Jeffrey R. Carlson, MD, CPE, FAAOS Every day, I see patients for arm or leg pain and numbness related to pinched nerves in their spine. These patients all have differing degrees of pain and dysfunction from their back and neck problems. Each patient deals with their symptoms individually, so there are varying degrees of dysfunction… Read more »
Category: Disc herniation
Vascular vs. Neurogenic Claudication
Jeffrey R. Carlson, MD, CPE (Originally published in Hampton Roads Physicians’ Magazine) When muscles don’t get enough blood flow due to obstructed arteries, cramping pain can result simply from walking or using one’s arms. Vascular claudication (VC) is a condition typically caused by peripheral artery disease and is a debilitating problem that worsens over time…. Read more »
Can Your Foot Pain Be Caused by a Spinal Issue?
Mark W. McFarland, DO When I consult with patients about their spinal conditions, I often see them for pain which occurs in their limbs, shooting down an arm or a leg, perhaps even into the foot and toes. These patients are typically surprised when, after x-rays and a thorough physical examination, I tell them that… Read more »
What Does a Herniated Disc Feel Like? How Do I Know I Have One?
Mark W. McFarland, MD This question came in over our web chat and it is a great one to answer. The human spine is made up of 26 vertebrae (bones) that go from your skull to your pelvis. In between these bones are discs that act as shock absorbers or cushions which help the bones… Read more »
Polyneuropathy – What is it and how is it Caused?
Jenny L. F. Andrus, MD As an Interventional Pain Management Physician, I frequently treat patients for nerve-related pain from a variety of causes and conditions, and sometimes for undetermined reasons. Some patients are affected by pain which comes from multiple nerves that are damaged, impinged or which simply malfunction in different parts of the body,… Read more »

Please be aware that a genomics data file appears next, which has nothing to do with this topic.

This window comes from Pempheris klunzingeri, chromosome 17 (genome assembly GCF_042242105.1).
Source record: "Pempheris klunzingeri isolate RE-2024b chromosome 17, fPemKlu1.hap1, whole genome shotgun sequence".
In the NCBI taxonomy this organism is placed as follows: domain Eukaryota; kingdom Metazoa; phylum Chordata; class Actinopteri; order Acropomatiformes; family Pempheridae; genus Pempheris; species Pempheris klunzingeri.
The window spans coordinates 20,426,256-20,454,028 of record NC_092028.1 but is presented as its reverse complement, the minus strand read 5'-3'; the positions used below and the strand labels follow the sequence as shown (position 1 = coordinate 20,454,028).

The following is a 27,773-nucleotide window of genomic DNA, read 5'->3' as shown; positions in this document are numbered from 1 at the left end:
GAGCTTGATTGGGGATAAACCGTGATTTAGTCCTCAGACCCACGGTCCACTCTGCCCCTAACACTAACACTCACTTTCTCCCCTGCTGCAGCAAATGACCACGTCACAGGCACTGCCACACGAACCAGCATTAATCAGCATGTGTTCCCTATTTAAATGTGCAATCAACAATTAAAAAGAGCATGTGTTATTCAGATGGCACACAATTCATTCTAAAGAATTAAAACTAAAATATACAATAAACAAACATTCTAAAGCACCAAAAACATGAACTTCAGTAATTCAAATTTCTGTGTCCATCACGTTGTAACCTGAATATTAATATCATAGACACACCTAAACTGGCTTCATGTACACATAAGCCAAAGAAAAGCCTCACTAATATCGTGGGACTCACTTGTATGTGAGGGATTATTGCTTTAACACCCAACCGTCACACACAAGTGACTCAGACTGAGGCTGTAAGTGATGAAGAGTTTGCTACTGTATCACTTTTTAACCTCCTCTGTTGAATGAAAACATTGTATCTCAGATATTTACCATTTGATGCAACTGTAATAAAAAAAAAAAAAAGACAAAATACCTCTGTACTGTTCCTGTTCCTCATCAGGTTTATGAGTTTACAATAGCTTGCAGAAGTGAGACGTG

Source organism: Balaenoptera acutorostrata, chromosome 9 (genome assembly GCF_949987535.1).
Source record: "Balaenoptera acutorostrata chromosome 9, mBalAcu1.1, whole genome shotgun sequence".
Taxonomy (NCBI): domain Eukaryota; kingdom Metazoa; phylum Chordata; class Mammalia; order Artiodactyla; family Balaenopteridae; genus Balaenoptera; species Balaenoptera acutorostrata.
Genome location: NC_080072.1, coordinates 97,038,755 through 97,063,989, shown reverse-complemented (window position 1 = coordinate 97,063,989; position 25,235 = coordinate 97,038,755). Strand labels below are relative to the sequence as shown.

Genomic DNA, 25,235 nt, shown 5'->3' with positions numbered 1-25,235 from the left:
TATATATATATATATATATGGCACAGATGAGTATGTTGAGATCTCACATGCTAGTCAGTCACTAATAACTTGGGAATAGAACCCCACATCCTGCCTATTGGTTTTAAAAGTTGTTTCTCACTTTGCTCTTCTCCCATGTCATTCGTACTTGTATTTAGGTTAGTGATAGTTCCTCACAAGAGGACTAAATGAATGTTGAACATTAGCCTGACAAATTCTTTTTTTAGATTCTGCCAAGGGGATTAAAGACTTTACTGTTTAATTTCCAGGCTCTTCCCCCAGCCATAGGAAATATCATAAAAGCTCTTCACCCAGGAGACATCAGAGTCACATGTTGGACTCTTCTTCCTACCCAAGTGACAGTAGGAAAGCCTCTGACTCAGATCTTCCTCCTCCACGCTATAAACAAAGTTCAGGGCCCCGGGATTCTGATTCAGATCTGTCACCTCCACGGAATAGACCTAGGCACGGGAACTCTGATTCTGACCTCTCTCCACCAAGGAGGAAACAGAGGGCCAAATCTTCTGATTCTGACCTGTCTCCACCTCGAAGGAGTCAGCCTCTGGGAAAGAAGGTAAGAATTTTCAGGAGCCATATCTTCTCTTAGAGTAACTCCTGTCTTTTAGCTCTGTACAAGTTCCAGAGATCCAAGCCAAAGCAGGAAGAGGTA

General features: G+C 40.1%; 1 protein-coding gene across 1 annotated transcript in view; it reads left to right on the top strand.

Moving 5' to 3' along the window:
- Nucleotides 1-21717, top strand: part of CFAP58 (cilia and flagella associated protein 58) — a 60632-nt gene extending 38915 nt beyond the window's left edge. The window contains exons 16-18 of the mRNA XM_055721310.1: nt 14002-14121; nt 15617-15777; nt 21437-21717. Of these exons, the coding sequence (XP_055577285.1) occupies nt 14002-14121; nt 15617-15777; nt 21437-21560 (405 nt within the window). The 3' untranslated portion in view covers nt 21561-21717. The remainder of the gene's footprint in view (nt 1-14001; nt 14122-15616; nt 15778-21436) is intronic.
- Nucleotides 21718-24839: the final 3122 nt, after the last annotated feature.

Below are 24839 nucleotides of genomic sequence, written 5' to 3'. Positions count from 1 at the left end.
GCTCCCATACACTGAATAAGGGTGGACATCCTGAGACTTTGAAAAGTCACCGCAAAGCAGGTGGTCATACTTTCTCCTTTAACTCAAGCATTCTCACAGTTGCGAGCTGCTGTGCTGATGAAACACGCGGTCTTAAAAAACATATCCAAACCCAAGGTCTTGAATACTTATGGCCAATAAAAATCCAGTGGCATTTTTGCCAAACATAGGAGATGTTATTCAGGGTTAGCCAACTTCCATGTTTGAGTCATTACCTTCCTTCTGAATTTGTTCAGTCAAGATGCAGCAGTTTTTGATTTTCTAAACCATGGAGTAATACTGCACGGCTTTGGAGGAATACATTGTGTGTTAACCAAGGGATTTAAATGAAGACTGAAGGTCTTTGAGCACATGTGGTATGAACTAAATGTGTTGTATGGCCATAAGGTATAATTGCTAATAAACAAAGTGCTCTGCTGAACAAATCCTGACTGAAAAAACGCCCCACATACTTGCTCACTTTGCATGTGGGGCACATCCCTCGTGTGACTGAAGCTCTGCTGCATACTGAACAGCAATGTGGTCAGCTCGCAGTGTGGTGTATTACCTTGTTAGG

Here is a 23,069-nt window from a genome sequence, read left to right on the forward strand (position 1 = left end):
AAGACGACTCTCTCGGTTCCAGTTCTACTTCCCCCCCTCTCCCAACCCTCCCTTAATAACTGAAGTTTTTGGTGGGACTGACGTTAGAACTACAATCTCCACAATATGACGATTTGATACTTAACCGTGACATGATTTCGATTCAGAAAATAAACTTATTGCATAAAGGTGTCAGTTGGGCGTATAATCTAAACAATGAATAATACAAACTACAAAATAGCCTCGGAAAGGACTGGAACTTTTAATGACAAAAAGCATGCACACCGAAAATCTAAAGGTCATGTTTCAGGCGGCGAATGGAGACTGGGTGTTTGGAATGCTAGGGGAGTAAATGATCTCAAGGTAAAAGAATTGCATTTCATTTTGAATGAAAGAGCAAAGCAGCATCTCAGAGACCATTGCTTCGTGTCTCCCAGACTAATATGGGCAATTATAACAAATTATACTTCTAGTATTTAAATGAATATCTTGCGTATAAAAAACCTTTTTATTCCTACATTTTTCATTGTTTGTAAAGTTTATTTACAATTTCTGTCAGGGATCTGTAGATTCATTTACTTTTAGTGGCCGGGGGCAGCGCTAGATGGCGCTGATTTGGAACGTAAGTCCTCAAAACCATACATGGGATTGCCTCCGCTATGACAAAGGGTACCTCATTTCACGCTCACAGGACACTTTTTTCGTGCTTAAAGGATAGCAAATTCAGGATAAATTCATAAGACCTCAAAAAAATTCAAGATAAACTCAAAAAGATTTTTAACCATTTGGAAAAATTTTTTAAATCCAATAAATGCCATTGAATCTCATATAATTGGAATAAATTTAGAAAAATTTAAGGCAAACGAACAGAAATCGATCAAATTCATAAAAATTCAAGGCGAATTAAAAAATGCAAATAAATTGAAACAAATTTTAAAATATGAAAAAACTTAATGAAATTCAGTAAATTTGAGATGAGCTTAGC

Why does my Orthopaedist want me to get an MRI with contrast? (A web chat question)
Moderated by Jeffrey R. Carlson, MD Contrast is just an easily interchangeable term for Gadolinium contrast medium or dye which is used most often with MR scans. This substance alters nearby water molecules so that they are more visible on an MR scan, enhancing total image quality. Contrast is valuable in that it helps… Read more »
I Just Had Orthopaedic Surgery, so Why Does My Throat Hurt So Badly?
Jeffrey R. Carlson, MD The title of this article is a question that was asked recently by a patient over our webchat line that I thought would make a fantastic topic for discussion. I often hear this complaint from my patients as I am a spine surgeon and the requirements for spine surgery anesthesia are… Read more »
What is a Nerve Conduction Study?
Jenny L.F. Andrus, MD Physicians order many diagnostic tests to help them pinpoint exactly what condition or illness a patient may have when the answer isn’t immediately clear. A Nerve Conduction Study (NCS) is basically that – a way of determining the speed and intensity of nerve signals being carried away from the brain, through… Read more »
Five Signs to Take Neck Pain Seriously
Mark W. McFarland, DO I’m certain that there isn’t one of us who hasn’t had neck pain at some point in their life – we’ve slept funny and woke up with a “crick” in our neck or we painted the ceiling, or we did something that made our neck hurt. Usually, with a little TLC,… Read more »
Physical Therapy After Spine Surgery
Cody Leeworthy PT, DPT Having a spine surgery used to be considered one of the scariest major surgeries a patient could have. Nowadays, with the skill of OSC spine surgeons, incredible advancements in surgical technique and pain management, OSC patients can go into our ambulatory surgery center in Newport News, VA and walk out several… Read more »